This is an update on developments in demography and related statistics produced by the Australian Bureau of Statistics.
1 Happy Christmas!
The ABS Demography Program wishes you a happy and peaceful Christmas/New Year and that you come back refreshed for an interesting year.
2 Living alone to become more common
Among the key results in a new publication Household and Family Projections, Australia, 1996-2021 (ABS Catalogue No. 3236.0), are that
- by 2021 the number of Australians living alone is projected to increase to between 1 in 7 and 1 in 9. In 1996 the figure was 1 in 12.
- 20% to 24% of people living alone in 2021 are projected to be aged 75 years and over and of these about three-quarters will be women.
- the number of children living with one parent is projected to be between 1.1 million and 1.9 million by 2021. Almost one-third (31%) of 0-4 year olds could be living with one parent by 2021.
- of all family types, couple families without children are projected to increase most rapidly over the period 1996-2021, reflecting the ageing of the baby boomers as they become 'empty nesters'.
3 Parliamentary representation
Preliminary June 1999 State and Territory resident population estimates released in Australian Demographic Statistics, June Quarter 1999 (Cat. No. 3101.0) on 8 December 1999 will be the basis for a determination by the Electoral Commissioner of the number of members of the House of Representatives to be chosen in States and Territories. The Australian constitution specifies that the number of members in the House of Representatives 'chosen in the several States shall be in proportion to the respective numbers of their people'.
Preliminary Statistical Local Area resident population estimates at June 1999 are due for release on 8 February 2000 in Regional Population Growth, Australia, 1998-99 (Cat. No. 3218.0).
4 Australia's older population - past, present and future
The proportion of the Australian population aged 65 years and over (the older population) has grown steadily during the 20th century and it is projected to grow further during the 21st century. In 1901 there were 151 thousand people aged 65 years and over living in Australia, comprising 4% of the total Australian population. By 1998 this number increased to 2.3 million or 12% of the total population. It is projected that by 2051 the older population would have grown to between 6 million and 6.3 million or around one-quarter (24%-26%) of the projected total population of Australia.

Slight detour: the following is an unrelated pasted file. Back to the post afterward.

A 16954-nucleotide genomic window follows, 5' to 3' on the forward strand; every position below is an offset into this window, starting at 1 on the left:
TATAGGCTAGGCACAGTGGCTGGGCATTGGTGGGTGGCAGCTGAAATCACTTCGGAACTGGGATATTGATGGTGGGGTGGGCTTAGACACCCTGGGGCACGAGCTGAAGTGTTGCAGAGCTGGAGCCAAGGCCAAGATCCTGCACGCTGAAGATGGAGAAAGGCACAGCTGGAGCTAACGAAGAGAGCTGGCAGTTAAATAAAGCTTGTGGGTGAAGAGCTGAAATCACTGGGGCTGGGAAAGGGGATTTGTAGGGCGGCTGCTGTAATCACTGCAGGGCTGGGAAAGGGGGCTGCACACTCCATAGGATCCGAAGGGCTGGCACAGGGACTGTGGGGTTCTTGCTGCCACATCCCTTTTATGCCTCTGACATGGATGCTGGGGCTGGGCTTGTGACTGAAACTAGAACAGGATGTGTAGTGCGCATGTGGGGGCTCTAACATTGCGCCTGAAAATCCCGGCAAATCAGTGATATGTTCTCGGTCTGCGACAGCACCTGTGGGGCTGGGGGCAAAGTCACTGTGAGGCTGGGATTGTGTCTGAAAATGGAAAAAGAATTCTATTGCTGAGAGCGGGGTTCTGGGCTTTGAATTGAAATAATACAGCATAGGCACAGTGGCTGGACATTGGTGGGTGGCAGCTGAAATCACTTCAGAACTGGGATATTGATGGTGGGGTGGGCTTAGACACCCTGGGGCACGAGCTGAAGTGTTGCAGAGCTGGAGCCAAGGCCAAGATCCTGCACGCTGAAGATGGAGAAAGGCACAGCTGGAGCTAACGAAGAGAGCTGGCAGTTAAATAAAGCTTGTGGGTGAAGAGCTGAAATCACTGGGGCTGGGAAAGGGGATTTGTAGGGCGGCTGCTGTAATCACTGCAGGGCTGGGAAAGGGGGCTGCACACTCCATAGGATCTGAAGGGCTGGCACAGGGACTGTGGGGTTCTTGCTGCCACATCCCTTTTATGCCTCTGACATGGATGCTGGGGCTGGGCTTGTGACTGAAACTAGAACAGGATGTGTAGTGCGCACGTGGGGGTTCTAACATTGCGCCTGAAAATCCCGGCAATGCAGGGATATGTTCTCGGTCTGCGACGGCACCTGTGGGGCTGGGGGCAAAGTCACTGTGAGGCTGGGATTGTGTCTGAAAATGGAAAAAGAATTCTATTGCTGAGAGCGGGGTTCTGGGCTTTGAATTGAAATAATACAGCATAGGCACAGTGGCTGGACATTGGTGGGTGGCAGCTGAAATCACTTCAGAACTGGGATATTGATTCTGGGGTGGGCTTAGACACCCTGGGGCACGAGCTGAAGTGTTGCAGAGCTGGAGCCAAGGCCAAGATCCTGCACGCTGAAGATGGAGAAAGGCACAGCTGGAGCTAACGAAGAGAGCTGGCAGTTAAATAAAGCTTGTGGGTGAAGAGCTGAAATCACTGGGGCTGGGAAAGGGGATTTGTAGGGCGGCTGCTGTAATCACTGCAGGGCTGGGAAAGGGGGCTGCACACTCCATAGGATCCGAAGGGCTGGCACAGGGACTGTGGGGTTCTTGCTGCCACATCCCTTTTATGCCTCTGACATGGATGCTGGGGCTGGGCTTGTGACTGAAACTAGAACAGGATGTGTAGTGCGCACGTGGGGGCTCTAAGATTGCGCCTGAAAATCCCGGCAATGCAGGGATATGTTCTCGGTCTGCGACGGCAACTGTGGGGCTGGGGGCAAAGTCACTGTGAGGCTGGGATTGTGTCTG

The majority of Australians live within 50 kilometres of the coastline, but older people are likely to live closer to the coast. In 1996, 32% of people aged 65 years and over lived within five kilometres of the coast. In comparison, 25% of Australians aged 0-64 lived within five kilometres of the coast.
Further information is available in Australian Demographic Statistics, June Quarter 1999 (Cat. No. 3101.0) released on 8 December 1999 and the publication Older People, Australia: A Social Report, 1999 (Cat. No. 4109.0) scheduled for release on 15 December 1999.
5 Aboriginal and Torres Strait Islander population issues
In 1998, fertility of Indigenous women is estimated to average at least 2.2 babies per woman compared with an average of 1.76 babies for all women. Indigenous babies were lighter, with an average birth weight of 3,140 grams compared to 3,360 grams for all babies.
Indigenous Australians had a death rate at least three times higher than that of the total population in 1998. The average age at death for Indigenous people was 50 years, 27 years less than the average age for all deaths.
For more information see Births, Australia, 1998 (Cat. No. 3301.0) and Deaths, Australia, 1998 (Cat. No. 3302.0).
Australian life expectancy continues to increase with life expectancy at birth being 75.9 years for males and 81.5 years for females during 1996-98. Internationally, Australia's life expectancy ranks behind Japan, Sweden, Canada and Switzerland (lower by up to three years), is about the same as France and Spain, and is one year higher than New Zealand, the United Kingdom and the United States of America.
In the last 10 years, death rates have fallen for males and females in most age groups. The notable exception was a small increase in death rates for males aged 30-39 years.
Reflecting a decline in the death rates from all causes, the average age at death has been rising. In 1998, the age by which 50% of total deaths occurred (median age) was 77 years, compared to 75 years 10 years ago.
In 1998 people aged 25-44 years again had the highest suicide death rate (23 deaths per 100,000 people in this age group). This represents an increase over the 17 deaths per 100,000 people recorded for this age group in 1989. The rate for 15-24 age group has also increased over this period, from 14 to 17 deaths per 100,000 people aged 15-24. However, suicide represents a higher proportion of all deaths among those aged 15-24 (25%) than those aged 25-44 (20%).
The 1998 infant mortality rate was the lowest ever in Australia for the second consecutive year, with 5.0 deaths per 1,000 live births. There were 2,090 perinatal deaths (still births and deaths of children within 28 days of birth) in 1998, 10% lower than in the previous year (2321).